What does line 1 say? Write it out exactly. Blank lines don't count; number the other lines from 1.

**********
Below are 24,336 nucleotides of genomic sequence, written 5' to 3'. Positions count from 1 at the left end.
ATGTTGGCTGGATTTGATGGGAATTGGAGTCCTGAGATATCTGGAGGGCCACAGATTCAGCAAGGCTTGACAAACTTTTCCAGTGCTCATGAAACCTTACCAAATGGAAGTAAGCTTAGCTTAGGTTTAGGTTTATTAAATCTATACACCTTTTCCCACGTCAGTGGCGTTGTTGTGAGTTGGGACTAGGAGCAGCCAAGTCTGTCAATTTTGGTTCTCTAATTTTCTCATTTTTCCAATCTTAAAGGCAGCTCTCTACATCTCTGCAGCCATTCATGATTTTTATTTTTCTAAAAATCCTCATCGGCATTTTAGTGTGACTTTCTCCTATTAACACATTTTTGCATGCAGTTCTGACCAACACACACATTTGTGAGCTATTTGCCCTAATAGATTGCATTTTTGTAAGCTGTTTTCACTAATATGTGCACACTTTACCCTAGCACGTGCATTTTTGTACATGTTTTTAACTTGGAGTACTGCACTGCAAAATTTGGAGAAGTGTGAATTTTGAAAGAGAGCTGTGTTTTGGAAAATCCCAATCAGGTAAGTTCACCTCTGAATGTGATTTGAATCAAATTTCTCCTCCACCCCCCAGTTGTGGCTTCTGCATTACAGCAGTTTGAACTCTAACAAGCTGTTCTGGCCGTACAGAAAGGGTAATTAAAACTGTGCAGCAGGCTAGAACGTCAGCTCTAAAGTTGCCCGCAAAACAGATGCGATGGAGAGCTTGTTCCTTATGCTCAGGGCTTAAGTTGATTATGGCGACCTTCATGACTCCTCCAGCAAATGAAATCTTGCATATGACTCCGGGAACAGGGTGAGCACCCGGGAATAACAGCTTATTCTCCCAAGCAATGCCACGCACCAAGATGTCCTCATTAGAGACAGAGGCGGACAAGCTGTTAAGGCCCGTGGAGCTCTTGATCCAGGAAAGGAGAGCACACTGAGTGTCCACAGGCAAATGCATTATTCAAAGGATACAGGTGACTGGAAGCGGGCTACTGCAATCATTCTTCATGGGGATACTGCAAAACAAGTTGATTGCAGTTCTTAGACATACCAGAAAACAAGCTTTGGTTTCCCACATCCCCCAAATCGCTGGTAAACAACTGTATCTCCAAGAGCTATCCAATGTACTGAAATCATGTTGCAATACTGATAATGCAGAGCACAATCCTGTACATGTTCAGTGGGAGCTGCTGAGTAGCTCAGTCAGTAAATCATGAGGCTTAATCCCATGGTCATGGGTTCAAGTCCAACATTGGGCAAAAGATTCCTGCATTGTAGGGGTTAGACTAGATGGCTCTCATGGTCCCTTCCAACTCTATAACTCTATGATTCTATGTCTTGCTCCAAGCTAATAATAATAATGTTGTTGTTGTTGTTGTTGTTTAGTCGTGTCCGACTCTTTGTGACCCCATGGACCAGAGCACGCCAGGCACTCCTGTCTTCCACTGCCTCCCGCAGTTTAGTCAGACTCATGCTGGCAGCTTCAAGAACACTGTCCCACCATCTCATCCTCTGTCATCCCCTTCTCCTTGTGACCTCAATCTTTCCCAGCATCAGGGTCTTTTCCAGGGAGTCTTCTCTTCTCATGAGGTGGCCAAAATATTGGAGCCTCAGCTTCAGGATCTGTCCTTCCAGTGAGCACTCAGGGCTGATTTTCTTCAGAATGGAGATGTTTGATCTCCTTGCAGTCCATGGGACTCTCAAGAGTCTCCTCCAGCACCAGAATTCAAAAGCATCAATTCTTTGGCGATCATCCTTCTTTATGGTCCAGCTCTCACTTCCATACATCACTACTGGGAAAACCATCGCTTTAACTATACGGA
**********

Below are 24,336 nucleotides of genomic sequence, written 5' to 3'. Positions count from 1 at the left end.